Harris, one has to assume, would agree. She looked radiant, yet serious; a woman in control. Which, of course, she now quite literally is.

 

The business of fashion

 

These women understand that their clothes will be dissected, whether they want them to be or not. And so, what better way to thrust some young, up-and-coming homegrown talent onto the world stage?

 

Michelle Obama in Sergio Hudson
Image: Rob Carr/Getty Images

 

Michelle Obama understands better than most the power of her recommendation, having launched designer Jason Wu’s name single-handedly (should that be single-shoulderly?) into the fashion stratosphere via the asymmetric white gown she chose for her own husband’s inauguration ball.

 

This week, she followed through on her tradition of spotlighting new brands, opting for a head-to-toe plum ensemble by Sergio Hudson, a Black designer from South Carolina. Did the overall superheroine vibe come from the floor-length open coat, or Obama’s attitude? It barely matters when the combination is so striking, but after many hours poring over the pictures, I’ll happily settle for giving both shared credit.

 

President Joe Biden and Dr Jill Biden
Image: Jim Lo Scalzo/Getty Images

 

Clearly, Obama’s small brand-promoting baton has now passed to Dr Jill Biden, who opted for a turquoise tweed coat with matching dress and mask by little-known New York label Markarian. Handmade by a small team of ateliers in Manhattan’s Garment Centre, and teamed with jewellery created in recycled platinum, the new First Lady’s statement of intent was subtle but insistent.

 

And so, Wednesday was a good day for liberals, yes, but also for fashion. It was a good day for the many small designers whose clothing, accessories and even masks were given a welcome publicity boost at this, a terrible time for business, for creativity, for joy itself.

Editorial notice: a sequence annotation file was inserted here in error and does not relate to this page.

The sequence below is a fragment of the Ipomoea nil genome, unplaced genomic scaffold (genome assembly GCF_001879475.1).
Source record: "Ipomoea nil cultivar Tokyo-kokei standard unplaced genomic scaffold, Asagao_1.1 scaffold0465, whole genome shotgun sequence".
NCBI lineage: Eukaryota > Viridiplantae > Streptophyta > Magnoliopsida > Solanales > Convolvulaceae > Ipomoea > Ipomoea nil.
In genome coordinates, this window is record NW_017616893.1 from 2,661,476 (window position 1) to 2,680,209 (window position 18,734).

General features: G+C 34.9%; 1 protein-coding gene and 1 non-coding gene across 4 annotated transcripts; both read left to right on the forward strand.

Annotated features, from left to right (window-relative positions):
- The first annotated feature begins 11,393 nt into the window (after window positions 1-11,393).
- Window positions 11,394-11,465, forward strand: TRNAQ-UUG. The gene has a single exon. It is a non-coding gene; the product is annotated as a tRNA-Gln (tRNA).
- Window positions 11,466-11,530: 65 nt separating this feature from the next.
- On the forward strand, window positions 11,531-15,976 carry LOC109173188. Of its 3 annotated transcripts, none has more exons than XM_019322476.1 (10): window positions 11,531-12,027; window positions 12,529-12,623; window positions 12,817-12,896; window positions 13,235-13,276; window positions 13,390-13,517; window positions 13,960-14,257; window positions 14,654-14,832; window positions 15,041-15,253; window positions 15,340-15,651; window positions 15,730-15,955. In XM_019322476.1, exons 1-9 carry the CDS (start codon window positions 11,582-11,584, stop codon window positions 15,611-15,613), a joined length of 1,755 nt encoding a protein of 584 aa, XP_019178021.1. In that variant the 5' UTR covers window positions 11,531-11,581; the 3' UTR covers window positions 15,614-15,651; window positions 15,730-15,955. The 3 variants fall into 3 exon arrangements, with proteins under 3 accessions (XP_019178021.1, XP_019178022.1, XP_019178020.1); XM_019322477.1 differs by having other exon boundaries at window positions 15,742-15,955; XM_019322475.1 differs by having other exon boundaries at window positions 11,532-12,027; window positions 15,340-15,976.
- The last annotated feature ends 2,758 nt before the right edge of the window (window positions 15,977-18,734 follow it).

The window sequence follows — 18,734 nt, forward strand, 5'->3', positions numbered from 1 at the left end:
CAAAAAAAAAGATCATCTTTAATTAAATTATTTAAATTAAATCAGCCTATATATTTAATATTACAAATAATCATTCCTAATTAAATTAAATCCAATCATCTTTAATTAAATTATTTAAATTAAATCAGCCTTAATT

But whether you choose to care about the clothes or not, it was also, crucially, a very good day for women. Because the message coming from all these colourfully-clad powerhouses, sung loudly and shamelessly as a chorus, was “See us.”

 

These coats were made for the spotlight. But their power? Well, that’s in the wearers, not in the weave.

 

So long, Melania

 

No dissection of the inauguration’s fashions would be complete without honourable mention of dishonourable Melania, surely the most reluctant First Lady of recent times?

 

Having reportedly refused to write her own thank you notes to household staff (charging a junior staffer with writing in ‘her voice’ instead) and having most definitely refused to welcome her successor to the White House, Melania Trump’s walk to Marine One was funereal, albeit bereavement by way of Breakfast at Tiffanys.

 

While the literal price tag for her farewell ensemble – black cropped Chanel jacket, black Dolce & Gabbana dress, black crocodile Hermes Birkin bag and black Louboutin stilettos – was surely astronomical, it seemed designed to highlight, not just her wealth but the price she, herself, believes she has paid for her husband’s run on power. 

 

In case that message was too subtle however, contrast the widow-in-mourning vibe with her Florida arrival outfit, hastily changed into aboard Air Force One. For what says “holidaaaay, celebraaaate!” more than a £2,700 psychedelic 60’s print Gucci kaftan? What could say “My work here is done” more clearly than her refusal to pose for further photos in it once she was in the same state as her swim-up bar?

 

As fashion messaging goes, the only way she could have made her point more clearly is if she’d opted to bring back that infamous ‘I really don’t care, do u?’ jacket.

 

Whether the American public will miss her or not is hardly the point. Her flats, frock and FU to the photographers ensured her message was heard loud and clear. She won’t miss them  – and just as she’d like it, she didn’t even have to open her mouth to say so…